"- Those who are married, Mr Best, douce herald, said, all save one, shall live. The rest shall keep as they are. |
He laughed, unmarried, at Eglinton Johannes, of arts a bachelor." (U10.1059)
|"Unwed, unfancied, ware of wiles, they fingerponder nightly each his variorum edition of The Taming of the Shrew." (U9.1062)|
"Herr Bleibtreu, the man Piper met in Berlin, who is working up that Rutland theory, believes that the secret is hidden in the Stratford monument. He is going to visit the present duke, Piper says, and prove to him that his ancestor wrote the plays. It will come as a surprise to his grace. But he believes his theory." (U9.1073)|
The monument to Shakespeare, a half-length statue set is a niche, was installed in the Holy Trinity Church between 1616 (Shakespeare's death) and 1623 (the publication of the First Folio where Leonard Digges mentions it). It is believed to have been commissioned by Shakespeare's daughter and her husband Dr John Hall. It may have been the work of Garratt Janssen of Johnson, an Anglo-Flemish tomb-maker.
|The original bust was repaired, refurbished and repainted many times, even possibly replaced, including major changes in 1749. An engraving of the monument in Sir William Dugdale's 'Antiquities of Warwickshire' (1656) shows major differences from the current monument: the cushion on which Shakespeare's arms rest was initially much bulkier, and there was no pen or paper in his hands. These changes have been used in heated debates around the question of Shakespeare's identity. 'Anti-Stratfordians' argue that the monument was altered as a part of the 'conspiracy' to fool people into believing that an illiterate commodity dealer from Stratford actually wrote the works attributed to William Shakespeare. The 'Rutland theory,' on which Herr Bleibtreu is working, specifically holds that Roger Manners, 5th Earl of Rutland, was their true author.|
|"I believe, O Lord, help my unbelief. That is, help me to believe or help me to unbelieve? Who helps to believe? Egomen. Who to unbelieve? Other chap." (U9.1078)|
"Buck Mulligan stood up from his laughing scribbling, laughing: and then gravely said, honeying malice: |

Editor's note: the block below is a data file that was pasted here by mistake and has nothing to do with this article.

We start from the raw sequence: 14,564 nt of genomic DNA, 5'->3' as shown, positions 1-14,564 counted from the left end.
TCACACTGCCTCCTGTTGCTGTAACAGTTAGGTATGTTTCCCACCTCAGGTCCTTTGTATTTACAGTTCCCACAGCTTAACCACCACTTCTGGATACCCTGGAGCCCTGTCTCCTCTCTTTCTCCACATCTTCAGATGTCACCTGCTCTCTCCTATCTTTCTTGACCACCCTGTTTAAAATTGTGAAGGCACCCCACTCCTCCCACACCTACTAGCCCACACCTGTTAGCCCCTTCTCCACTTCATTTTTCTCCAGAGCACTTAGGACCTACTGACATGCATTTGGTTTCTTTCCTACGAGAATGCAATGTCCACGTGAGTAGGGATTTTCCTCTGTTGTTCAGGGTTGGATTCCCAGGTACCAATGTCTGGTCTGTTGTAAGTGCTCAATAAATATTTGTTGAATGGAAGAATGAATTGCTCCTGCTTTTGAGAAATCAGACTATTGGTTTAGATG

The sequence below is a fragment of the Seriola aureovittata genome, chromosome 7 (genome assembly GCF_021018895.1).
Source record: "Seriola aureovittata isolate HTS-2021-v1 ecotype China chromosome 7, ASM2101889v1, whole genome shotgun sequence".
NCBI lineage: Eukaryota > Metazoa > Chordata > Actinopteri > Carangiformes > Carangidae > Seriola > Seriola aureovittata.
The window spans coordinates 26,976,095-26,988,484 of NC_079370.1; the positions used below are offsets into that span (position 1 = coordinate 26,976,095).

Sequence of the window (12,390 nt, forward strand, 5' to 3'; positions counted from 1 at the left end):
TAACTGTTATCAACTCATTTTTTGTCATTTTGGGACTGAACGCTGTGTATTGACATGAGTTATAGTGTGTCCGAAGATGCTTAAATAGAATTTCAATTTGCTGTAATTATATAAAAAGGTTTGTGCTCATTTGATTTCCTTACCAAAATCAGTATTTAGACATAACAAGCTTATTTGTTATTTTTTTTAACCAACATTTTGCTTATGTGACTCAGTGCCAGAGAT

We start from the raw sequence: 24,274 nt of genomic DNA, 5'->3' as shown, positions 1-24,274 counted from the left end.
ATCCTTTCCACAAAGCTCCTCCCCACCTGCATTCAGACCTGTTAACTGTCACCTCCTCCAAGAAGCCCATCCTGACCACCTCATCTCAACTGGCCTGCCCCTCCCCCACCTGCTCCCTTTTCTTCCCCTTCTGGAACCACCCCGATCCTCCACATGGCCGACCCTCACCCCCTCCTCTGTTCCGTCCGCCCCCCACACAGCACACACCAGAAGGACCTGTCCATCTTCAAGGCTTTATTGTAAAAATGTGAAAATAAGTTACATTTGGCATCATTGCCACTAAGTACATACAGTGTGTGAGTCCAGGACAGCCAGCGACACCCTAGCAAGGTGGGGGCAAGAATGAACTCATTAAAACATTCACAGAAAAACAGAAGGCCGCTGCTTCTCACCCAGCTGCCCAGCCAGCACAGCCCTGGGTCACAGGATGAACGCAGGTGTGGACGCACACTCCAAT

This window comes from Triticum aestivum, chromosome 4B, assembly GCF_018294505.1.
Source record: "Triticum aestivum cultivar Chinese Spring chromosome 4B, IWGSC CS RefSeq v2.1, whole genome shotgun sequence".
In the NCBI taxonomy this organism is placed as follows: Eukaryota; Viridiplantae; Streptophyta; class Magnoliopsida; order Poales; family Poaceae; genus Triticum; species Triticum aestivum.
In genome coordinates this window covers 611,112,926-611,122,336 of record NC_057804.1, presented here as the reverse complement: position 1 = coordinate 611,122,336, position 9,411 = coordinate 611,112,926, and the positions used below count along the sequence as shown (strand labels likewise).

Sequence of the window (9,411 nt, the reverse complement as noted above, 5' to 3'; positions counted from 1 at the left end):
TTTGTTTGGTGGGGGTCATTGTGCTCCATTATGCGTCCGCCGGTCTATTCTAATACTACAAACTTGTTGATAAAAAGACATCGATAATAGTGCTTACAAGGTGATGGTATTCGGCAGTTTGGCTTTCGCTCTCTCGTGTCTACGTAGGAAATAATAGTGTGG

- I called upon the bard Kinch at his summer residence in upper Mecklenburgh street and found him deep in the study of the Summa contra Gentiles in the company of two gonorrheal ladies, Fresh Nelly and Rosalie, the coalquay whore.
He broke away." (U9.1086)
|"One day in the national library we had a discussion. Shakes. After. His lub back: I followed. I gall his kibe." (U9.1108)|
|"Is that...? Blueribboned hat...? Idly writing...? What...? Looked...?" (U9.1123)|
"We went over to their playbox, Haines and I, the plumbers' hall. Our players are creating a new art for Europe like the Greeks or M. Maeterlinck. Abbey Theatre!" (U9.1129)|
The Abbey Theatre (= National Theatre of Ireland), opened on December 27th 1904, in a building on Lower Abbey street known as The Mechanics' Hall. The programme, of which Mulligan and Haines had a sneak preview, was 3 one-act plays: 'On Baile's Strand' and 'Cathleen Ni Houlihan' by W.B. Yeats, and 'Spreading the News' by Lady Gregory. The Abbey was closely associated with the Celtic Revival. Its founding was the joint effort of the Irish Literary Theatre (founded in 1899 by Lady Gregory, Edward Martyn and W.B. Yeats, with the help of George Moore), Irish actors William and Frank Fay, and manager Annie Horniman.
"Forgot: any more than he forgot the whipping lousy Lucy gave him." (U9.1134)|
Sir Thomas Lucy (1532 - 1560) was an English squire in Warwickshire. Nicholas Rowe wrote (1710) that Lucy prosecuted Shakespeare for stealing a deer from Charlecote Park in 1585, and the bard aggravated the offense by mocking Lucy in a ballad. The incident, it is said, drove Shakespeare from Stratford to London.
|"One thinks of Homer." (U9.1165)|
"The portico. |
Here I watched the birds for augury. Ængus of the birds. They go, they come. Last night I flew. Easily flew. Men wondered. Street of harlots after. A creamfruit melon he held to me. In. You will see." (U9.1205)
|"- The wandering jew, Buck Mulligan whispered with clown's awe. Did you see his eye? He looked upon you to lust after you. I fear thee, ancient mariner." (U9.1209)|
"O, Kinch, thou art in peril. Get thee a breechpad. |
Manner of Oxenford." (U9.1211)